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Triangulating a welcome

The Center was fortunate to work with our school heads over the summer to re-imagine how we welcome and embrace and support faculty who are new to our school.  Those imaginings began to manifest this week.  Yesterday, we got to engage with new members of faculty, many of their mentors, as well as our professional development coordinator team.  We wanted to welcome, embrace, and support faculty right away while also creating connections and open invitations to collaboration and partnership.  We aimed to further the growing culture of reflection and innovation that continues to be a hallmark of teaching and learning at Providence Day School.  A fine set of ambitions for 60 minutes of shared experience.

Using the Project Studio zone in The Curve of our new academic building.

During the hour together, we began to unpack a new tool we designed for reflecting on teaching and learning.  We all tried to triangulate our self-reflection along three axes (x = difficulty, y = curiosity, z = impact).  We took lines out of our professional development handbook (after a couple practice rounds e.g. “ocean surfing”).  We asked faculty to use an indoor snowball to plot a point in 3D space that allowed them to consider how difficult the task or skill might be for them.  We had them consider how curious they were about that same task or skill.  Finally, we had them wonder about how much the task or skill would impact student learning.

x = difficulty, y = curiosity, z = impact

For example, we asked everyone to position their snowball along those axes when considering this statement: Create opportunities for students to bring their identities into the classroom.  Some folks indicated this was more or less difficult than others.  Everyone was curious, but there were varying degrees of curiosity represented.  There was almost universal agreement about this particular statement having high impact on students learning (see image below).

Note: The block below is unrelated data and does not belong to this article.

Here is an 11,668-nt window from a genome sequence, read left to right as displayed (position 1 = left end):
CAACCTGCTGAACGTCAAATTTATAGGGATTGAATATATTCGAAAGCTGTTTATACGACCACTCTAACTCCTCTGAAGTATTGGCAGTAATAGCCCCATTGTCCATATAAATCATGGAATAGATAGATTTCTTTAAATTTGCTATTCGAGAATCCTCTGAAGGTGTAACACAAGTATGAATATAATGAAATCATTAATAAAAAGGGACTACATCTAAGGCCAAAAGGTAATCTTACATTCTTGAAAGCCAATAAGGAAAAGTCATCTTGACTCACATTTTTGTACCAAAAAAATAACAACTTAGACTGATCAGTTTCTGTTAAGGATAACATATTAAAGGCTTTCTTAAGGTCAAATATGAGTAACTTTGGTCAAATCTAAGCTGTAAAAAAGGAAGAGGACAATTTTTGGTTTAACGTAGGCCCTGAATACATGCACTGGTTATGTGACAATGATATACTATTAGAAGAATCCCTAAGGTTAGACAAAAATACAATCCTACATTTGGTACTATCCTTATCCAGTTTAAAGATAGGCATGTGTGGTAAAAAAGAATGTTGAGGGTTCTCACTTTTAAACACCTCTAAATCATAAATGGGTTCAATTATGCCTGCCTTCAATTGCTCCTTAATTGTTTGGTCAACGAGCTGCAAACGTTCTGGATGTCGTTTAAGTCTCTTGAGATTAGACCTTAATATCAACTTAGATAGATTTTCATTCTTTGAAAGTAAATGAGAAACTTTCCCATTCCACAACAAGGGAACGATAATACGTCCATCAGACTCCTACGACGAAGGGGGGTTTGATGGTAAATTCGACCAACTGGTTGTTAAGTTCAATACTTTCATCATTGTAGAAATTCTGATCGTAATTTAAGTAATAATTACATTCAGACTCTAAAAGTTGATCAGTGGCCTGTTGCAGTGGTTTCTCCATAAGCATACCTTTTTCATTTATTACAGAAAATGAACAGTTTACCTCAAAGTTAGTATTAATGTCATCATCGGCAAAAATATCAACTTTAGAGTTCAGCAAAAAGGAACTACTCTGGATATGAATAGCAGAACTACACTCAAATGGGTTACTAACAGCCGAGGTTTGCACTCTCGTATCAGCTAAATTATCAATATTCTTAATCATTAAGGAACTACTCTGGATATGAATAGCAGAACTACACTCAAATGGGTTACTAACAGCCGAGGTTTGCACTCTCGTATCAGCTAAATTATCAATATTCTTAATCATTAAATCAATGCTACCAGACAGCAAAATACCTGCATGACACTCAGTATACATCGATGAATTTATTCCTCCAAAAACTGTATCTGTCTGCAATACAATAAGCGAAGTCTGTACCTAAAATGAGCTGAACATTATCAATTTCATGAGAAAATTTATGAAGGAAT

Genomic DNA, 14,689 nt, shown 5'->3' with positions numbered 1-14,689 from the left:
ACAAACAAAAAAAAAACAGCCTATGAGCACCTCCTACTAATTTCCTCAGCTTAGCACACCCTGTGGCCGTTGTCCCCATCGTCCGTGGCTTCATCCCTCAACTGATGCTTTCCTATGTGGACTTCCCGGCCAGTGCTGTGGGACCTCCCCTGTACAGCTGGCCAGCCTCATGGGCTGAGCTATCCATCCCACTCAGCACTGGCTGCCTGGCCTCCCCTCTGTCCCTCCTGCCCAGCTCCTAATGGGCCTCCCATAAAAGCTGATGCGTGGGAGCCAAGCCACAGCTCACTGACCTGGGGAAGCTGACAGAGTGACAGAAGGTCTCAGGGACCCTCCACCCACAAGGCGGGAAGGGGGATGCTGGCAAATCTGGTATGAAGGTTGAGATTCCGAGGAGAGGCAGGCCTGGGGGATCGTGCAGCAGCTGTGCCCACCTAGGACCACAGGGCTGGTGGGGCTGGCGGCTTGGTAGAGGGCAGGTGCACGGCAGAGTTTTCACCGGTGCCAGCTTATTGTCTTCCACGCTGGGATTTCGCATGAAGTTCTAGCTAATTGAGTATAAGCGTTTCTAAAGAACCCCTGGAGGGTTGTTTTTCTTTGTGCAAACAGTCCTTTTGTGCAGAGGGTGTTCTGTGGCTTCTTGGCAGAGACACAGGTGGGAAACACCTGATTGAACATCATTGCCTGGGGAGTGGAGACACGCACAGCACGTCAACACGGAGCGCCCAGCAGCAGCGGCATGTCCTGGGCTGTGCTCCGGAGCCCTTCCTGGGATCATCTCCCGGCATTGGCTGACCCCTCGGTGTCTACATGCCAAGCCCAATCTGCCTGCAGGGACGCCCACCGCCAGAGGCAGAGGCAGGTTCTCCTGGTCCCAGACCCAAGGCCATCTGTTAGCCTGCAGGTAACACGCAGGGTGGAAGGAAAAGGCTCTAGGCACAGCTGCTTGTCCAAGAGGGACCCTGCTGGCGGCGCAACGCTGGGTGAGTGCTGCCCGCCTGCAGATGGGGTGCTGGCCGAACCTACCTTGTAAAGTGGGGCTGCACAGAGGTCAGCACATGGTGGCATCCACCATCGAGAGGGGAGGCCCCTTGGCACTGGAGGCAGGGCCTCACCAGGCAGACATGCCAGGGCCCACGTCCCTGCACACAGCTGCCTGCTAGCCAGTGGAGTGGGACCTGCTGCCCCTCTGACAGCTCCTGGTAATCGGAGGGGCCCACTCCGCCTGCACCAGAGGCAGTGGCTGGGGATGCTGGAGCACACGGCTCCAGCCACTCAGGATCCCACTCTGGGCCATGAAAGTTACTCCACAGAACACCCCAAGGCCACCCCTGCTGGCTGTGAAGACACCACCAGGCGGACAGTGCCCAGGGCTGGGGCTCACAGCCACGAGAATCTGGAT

Student identity in the classroom is impactful.

Having physically explored these triangulations, everyone was invited to explore the reflection tool in small groups.  This exploration welcomed everyone (new to PDS and returning) into our ongoing conversations: how might we all grow more curious about teaching and learning? how might we get better together at those skills and tasks we find difficult? how might we keep the impact on student learning at the fore of everything we do?

Welcoming everyone into conversations about teaching and learning.

Toward the end of our time together, we all used the snowball data points to have an indoor snowball fight.  Not too difficult.  Not much curiosity.  Lots of impact in terms of reminding everyone about the value of play in matters of teaching and learning.  Based on the snowball fight alone, The Center looks forward to continuing to play with every member of our community interested in teaching and learning.  We are also excited to see what happens as we continue to play with the ways we welcome, embrace, and support that same community.

(Photos courtesy of Derrick Willard)



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